• Our consumption rate of clothing has gone up 400% in the last two decades – Linda made the great point that in reality many of us have more clothes than we could ever need. Is your wardrobe (like mine) sometimes full and bursting at the seams?
  • For an average €35 T-shirt – just 0.6% goes to the worker. This is sadly one of the few places that a factory can squeeze the margin if buyers put more pressure on them to produce more.
  • 60% of clothing is exported from developing countries – with regards the transport for this… a single container ship can produce as many cancer-causing pollutants as 50 MILLION cars in one year.
  • It takes 1,800 gallons of water to make one pair of jeans.
  • Fashion is the second most polluting industry next to oil. How unbelievable is that!!
  • 95% of discarded clothing could be recycling or upcycled but instead, is sent to landfill.

An interesting point brought up was that if everyone was to stop shopping in the high street fast fashion chains then so many thousands would have no work in India and no way to support their families. So what is the real answer to a serious socio-economic and environmental issue? How can we help?

Linda’s Top Suggestions to making more sustainable fashion choices;

  • Buy less – literally buy less stuff, do you really need it? Do you have pretty much the same item at home? This is the one step that we can all do right now.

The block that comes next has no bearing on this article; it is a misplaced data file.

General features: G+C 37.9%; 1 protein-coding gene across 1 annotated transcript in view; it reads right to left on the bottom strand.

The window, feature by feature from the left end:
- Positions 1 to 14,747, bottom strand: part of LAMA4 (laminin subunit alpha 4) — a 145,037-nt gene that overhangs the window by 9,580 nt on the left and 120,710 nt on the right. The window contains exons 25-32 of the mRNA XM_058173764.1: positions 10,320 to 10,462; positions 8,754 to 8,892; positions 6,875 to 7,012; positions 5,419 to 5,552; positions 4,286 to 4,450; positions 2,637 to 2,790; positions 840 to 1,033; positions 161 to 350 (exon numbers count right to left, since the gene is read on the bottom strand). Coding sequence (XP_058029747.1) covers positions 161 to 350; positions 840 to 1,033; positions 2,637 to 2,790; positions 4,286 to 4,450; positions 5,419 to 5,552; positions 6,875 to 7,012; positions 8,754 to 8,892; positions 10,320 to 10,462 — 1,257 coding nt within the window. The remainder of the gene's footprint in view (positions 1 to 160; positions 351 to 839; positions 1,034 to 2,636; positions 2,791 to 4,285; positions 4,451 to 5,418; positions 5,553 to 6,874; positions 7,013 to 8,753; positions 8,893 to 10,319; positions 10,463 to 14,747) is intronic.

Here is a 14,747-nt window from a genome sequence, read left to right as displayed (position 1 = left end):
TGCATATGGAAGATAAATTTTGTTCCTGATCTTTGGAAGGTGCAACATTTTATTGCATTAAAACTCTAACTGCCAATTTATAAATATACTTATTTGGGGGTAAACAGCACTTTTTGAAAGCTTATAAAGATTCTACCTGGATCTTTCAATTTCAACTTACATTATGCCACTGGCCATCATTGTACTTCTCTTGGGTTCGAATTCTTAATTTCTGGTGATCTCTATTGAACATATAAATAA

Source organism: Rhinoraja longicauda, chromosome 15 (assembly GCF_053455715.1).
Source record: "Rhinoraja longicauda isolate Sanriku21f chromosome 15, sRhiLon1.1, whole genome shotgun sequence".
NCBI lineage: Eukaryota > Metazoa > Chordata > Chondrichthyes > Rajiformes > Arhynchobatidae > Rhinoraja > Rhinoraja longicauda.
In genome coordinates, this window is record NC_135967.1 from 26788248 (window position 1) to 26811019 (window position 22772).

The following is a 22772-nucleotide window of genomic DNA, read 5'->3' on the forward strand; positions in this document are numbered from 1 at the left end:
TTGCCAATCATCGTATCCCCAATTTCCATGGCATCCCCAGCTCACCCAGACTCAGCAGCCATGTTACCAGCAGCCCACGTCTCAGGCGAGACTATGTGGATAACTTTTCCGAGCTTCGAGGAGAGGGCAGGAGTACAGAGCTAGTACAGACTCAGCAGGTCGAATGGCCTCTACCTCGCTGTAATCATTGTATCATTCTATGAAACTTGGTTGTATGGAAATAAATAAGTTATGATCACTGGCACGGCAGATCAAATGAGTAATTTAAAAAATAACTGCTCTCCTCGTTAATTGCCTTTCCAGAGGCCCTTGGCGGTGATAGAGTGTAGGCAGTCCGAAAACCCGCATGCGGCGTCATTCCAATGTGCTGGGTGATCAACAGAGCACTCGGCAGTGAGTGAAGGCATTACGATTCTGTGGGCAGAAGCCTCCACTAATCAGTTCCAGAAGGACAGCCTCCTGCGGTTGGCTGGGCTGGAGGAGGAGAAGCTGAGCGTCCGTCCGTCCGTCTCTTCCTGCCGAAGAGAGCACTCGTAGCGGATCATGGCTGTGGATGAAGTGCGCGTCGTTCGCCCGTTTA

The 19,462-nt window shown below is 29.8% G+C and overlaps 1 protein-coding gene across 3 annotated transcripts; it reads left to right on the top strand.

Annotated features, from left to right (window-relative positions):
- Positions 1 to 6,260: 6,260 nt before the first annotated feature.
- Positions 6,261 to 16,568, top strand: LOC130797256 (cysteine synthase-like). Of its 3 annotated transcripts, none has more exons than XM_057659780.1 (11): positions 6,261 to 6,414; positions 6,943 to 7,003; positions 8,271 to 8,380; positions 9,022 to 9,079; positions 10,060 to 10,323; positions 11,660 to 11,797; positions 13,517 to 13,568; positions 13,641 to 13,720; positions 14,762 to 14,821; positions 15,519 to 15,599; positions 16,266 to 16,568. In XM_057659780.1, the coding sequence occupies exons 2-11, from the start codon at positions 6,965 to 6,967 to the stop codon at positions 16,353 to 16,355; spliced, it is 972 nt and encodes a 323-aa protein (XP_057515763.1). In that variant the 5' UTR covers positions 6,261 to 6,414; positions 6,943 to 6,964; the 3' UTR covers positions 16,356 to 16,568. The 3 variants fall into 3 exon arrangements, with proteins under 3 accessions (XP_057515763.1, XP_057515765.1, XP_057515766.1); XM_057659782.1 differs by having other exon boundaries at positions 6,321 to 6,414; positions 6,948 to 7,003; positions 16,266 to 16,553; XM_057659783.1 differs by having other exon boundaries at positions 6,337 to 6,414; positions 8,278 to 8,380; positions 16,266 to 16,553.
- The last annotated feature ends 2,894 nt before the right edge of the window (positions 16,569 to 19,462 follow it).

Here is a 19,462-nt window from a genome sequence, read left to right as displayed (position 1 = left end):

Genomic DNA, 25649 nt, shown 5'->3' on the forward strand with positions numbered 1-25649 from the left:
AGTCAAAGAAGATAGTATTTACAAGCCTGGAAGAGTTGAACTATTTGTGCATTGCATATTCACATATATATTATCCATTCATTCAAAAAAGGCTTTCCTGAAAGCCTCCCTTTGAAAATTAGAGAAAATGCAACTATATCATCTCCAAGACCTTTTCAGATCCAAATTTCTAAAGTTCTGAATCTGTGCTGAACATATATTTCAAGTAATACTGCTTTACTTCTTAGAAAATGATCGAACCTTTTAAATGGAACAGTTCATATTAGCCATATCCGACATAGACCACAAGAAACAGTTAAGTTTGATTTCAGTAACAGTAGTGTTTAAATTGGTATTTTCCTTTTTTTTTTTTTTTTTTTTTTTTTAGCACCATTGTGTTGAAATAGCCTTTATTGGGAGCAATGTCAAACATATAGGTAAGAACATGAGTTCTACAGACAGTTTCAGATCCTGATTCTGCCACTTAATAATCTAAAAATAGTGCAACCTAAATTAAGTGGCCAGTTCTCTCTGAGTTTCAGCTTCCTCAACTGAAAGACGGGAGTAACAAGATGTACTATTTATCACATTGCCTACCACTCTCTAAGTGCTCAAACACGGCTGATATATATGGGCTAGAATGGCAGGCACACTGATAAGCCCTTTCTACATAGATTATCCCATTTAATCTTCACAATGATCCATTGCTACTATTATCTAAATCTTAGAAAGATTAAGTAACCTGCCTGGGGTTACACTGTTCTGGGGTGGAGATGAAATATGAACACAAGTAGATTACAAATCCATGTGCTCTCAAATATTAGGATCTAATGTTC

• Buy better. Buy better quality fabrics and clothing with better stitching so it will last longer and have a longer shelf life in your wardrobe.
  • Take care of your clothes. Now, this is a big one for me – I have a nightgown from Pennys that I brought about 7 years ago and it is still one of cosiest items I own and I love it. Yes, I bought it in Pennys but it has lasted me years because I have looked after it so it was a sustainable purchase.
  • Swop shopping rather than buying new. Go online to places like Nu Wardrobe or Sustain Sister to borrow clothes rather than buying new each time.
  • Be aware of Greenwashing. This is where a brand is telling you that it has these great policies for its workers etc. but it is not the truth – go online and look at some of the investigations that Livia Firth has done.

Making more sustainable fashion choices with Linda Conway

Linda is also curating an online store on Stiall. She wanted to create somewhere that if you are replacing that t-shirt because it is worn out that you have somewhere to go where you can be confident in how the pieces were made, that the design is timeless and that the workers were treated right. The collection is launching in October and we got a sneak preview on the night as well – and it’s super cute. Keep an eye on the Stiall Instagram for updates.

Making more sustainable fashion choices with Linda Conway

Overall, it was a super interesting evening and I loved the open floor discussion that took place and the insight that Linda brought to the group. Certainly, it has made my mission to live in a more sustainable way a little stronger. What do you think? Are you clothes purchases sustainable? Do you think that we can make a difference to the bottom line by buying less?